Kathmandu in the 1970s was a playground where the Americans, the Chinese, the Indians and the Soviets competed to recruit the local elite through various friendship associations to expand their network of informants. Before long, the competition was reduced to three, as the Soviets decided to gradually withdraw from what it considered to be India's backyard.
When it came to choosing a springboard for his secret trip to Beijing, Henry Kissinger preferred Islamabad over Kathmandu. Despite the constant repetition of its fealty, defenders of the Shah regime had failed to win the full confidence of the US establishment.
King Birendra's proposal that Nepal be declared a Zone of Peace was clearly aimed at undermining the Treaty of Peace and Friendship of 1950, which would have benefitted the Americans as well as the Chinese and strengthened the anti-Soviet alliance in South Asia. That was something that even the Janata Party government (1977-1979) in New Delhi wasn't willing to concede.
The fall of the Soviet Union in early-1990s brought New Delhi and Washington together once again, forcing the Chinese to chart an independent course. Due to its earlier deals with palace officials, Beijing already had friends in high places. Political contacts developed early in the 1960s were renewed. Nepal Communist Party's adherence to Xi Jinping Thought is rooted in the history of party to party relations formed with the Chinese way back in the 1950s.
By the early noughties, the three outside players in the power games of Kathmandu—China, the US and India—were acting almost independent of each other. The three-legged instability ended with the intensification of armed Maoist conflict and the Narayanhiti Massacre. It emboldened the newly-enthroned monarch to try playing one power against the other, which ended up antagonising everyone in the process.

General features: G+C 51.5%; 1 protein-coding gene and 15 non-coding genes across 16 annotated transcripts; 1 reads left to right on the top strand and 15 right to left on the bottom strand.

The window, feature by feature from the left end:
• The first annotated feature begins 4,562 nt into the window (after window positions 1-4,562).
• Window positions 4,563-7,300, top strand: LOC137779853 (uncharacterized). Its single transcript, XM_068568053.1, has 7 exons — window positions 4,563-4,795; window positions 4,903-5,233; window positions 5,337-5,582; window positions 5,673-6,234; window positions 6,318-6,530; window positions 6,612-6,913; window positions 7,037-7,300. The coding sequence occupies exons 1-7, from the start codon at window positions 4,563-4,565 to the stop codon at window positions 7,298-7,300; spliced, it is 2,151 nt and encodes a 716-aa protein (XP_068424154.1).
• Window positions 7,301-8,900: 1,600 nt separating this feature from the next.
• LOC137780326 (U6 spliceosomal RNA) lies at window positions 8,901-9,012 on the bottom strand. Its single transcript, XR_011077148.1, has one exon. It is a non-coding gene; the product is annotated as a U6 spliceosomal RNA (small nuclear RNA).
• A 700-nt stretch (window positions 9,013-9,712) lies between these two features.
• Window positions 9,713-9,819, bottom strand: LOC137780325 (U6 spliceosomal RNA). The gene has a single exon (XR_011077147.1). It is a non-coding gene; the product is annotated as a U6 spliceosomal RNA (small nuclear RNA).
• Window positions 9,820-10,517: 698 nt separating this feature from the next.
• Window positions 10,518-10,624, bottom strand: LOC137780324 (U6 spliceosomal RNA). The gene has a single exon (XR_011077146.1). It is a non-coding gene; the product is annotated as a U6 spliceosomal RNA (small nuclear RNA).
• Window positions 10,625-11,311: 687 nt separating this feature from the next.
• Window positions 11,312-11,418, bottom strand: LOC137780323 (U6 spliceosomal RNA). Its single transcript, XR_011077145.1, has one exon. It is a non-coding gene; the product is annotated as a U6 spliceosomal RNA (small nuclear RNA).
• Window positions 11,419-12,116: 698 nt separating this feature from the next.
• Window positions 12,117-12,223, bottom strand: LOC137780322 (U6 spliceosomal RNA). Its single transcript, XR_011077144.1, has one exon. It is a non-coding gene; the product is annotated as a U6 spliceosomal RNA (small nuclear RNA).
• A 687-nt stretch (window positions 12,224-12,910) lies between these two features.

The 12-Point Understanding reached between seven political parties and the Communist Party of Nepal (Maoist) in November 2005 ended king Gyanendra's attempt of re-establishing the supremacy of monarchy. The Comprehensive Peace Agreement signed a year later offered a roadmap for the future of the country.
Just as in the Shah Restoration of 1951 and the reinstatement of parliamentary democracy in 1990, New Delhi had played a decisive role in the resolution of the armed conflict and the overthrow of the royal-military rule in 2006. In a hurry to foist Hindutva politics upon Nepal, Prime Minister Narendra Modi tried to humour the old elite in Kathmandu and threw away the gains within a year of assuming office. Under his jingoistic watch, India has now become the sick man of South Asia with little or no influence beyond its borders.
Since the Trump administration had no coherent policy towards Nepal, whatever the Biden-Harris duo does from the White House will be a change, whether for the better or for the worse remains to be seen. However, it's extremely unlikely that Washington will fully trust New Delhi.
The US willingly ceding its diplomatic space to the Chinese sounds even more improbable. The allure of the Beijing Consensus notwithstanding, institutions of the Washington Consensus continue to exercise immense leverage in the political economy of Nepal. Little wonder, Supremo KP Oli appears jubilant despite political threats from his party colleagues.
Strange as it may seem, regressive forces in Nepal are celebrating the triumph of liberalism over Trumpism in the USA with more gusto than conscientious liberals. That said, do light a lamp this Deepawali to keep the flame of democratic hopes alive.
What do you think?
Dear reader, we’d like to hear from you. We regularly publish letters to the editor on contemporary issues or direct responses to something the Post has recently published. Please send your letters to email@example.com with "Letter to the Editor" in the subject line. Please include your name, location, and a contact address so one of our editors can reach out to you.